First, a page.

Overall: In the end, I was pretty satisfied with this urban fantasy. The investigation parts were straightforward but Anya and her opponent had a deliciously conflicting relationship that upped my enjoyment. It’s obvious too that Anya has a lot to learn about who she is as a Lantern and that she needs to drop her walls when it comes DAGR, so I expect more character development and world building to come. This is a promising start to a series and I can’t wait to see what’s next.
 
I have also been informed that the author has an alter-ego: Alayna Williams. More books for me to check out.
 
Buy: Amazon | Powell’s | The Book Depository
 
Other reviews:
Tez Says (a bit spoilery) – positive
Scooper Speaks – positive
Angieville – “exactly what I was hoping it would be”
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6 thoughts on “Embers by Laura Bickle

  1. It is rare for me to passionately hate a book, but this book was one…I just hated it and found the motivation of the main character … it just didn’t work for me. And it stuck with me even though I skipped to the end after reading half of it. Ugh.

    • Wow, hated this one! You probably hated the bits I alluded to where Anya goes over to the gray side? I found that part very interesting, but I get really disliking her for it. Once a character loses you, I don’t think a book really recovers.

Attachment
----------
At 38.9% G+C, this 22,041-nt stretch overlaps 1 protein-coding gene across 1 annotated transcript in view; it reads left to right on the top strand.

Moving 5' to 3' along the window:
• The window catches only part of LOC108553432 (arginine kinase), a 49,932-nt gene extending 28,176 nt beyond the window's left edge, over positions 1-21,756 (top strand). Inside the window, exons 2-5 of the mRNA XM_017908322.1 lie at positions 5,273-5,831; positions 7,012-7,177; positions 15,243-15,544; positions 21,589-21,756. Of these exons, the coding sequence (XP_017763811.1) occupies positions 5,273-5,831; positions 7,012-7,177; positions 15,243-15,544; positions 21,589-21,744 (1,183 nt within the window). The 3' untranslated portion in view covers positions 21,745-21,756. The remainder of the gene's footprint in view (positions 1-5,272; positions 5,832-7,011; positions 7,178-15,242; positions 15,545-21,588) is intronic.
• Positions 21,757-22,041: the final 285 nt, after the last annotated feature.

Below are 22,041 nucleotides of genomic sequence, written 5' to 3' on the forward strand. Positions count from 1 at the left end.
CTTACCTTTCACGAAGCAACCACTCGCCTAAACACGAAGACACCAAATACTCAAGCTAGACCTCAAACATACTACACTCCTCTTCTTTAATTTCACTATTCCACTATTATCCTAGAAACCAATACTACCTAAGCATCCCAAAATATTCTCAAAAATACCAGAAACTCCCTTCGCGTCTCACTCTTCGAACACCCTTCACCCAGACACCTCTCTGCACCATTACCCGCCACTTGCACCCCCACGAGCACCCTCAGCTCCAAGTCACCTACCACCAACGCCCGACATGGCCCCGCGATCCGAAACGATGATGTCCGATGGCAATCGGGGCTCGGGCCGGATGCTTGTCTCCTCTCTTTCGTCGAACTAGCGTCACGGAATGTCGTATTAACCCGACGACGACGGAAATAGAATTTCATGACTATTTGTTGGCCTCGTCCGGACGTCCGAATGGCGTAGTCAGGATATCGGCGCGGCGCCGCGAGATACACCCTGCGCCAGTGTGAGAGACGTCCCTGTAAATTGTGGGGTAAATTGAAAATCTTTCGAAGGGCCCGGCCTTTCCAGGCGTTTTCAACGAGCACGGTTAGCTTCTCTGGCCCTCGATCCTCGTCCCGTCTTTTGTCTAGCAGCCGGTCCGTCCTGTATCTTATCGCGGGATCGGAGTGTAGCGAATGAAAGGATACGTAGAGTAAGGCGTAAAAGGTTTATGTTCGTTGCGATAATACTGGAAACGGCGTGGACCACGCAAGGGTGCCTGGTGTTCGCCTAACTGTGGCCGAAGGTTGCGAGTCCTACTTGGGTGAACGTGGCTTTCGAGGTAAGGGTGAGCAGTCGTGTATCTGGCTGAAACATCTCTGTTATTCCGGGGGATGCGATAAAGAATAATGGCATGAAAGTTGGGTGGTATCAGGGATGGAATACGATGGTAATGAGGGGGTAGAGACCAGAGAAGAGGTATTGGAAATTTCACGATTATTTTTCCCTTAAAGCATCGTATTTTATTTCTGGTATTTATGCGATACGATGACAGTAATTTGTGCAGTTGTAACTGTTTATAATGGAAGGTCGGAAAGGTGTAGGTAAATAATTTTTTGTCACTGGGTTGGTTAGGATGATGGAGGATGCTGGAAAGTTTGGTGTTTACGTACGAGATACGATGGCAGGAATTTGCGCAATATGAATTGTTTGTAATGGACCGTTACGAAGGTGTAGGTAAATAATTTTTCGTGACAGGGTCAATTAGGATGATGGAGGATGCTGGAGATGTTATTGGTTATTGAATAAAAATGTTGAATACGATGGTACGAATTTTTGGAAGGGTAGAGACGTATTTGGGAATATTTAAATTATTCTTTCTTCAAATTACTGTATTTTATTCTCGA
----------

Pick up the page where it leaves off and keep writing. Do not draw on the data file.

2. That was part of it for sure. She had all these great people in her life and I wouldn’t call it the ‘gray’ side–but yeah. She knows she’s in trouble and has the demon thing, but instead of taking care of it, she just flounders. That seemed to go against her original personality where she was out to get the job done and that disparity from her beginning sense of duty to going to the gray side…just didn’t work for me at all. It is one thing for a character to make a mistake, but it seemed more like turning her back on who she was. You are right. Once the character lost me, I felt like I was wasting my time. I skipped partway, still hated it and then checked the ending and boy was I glad I didn’t waste more time on it!

    • I didn’t have the impression she was going against her original personality, probably because I focused more on her isolation than her job and what that implied, but I think I can see what you mean. It’s funny how we can both read the same book but have such different reactions.

      ******* SPOILERY BITS ********
      I was calling it the gray side because she was doing things that weren’t exactly like going over to the dark side completely, but she sure was dipping her toe in. I think she was also influenced by the demon that she didn’t exactly vanquish earlier on. So she was being pulled over. That was my take.
      ******** END SPOILERY BITS ****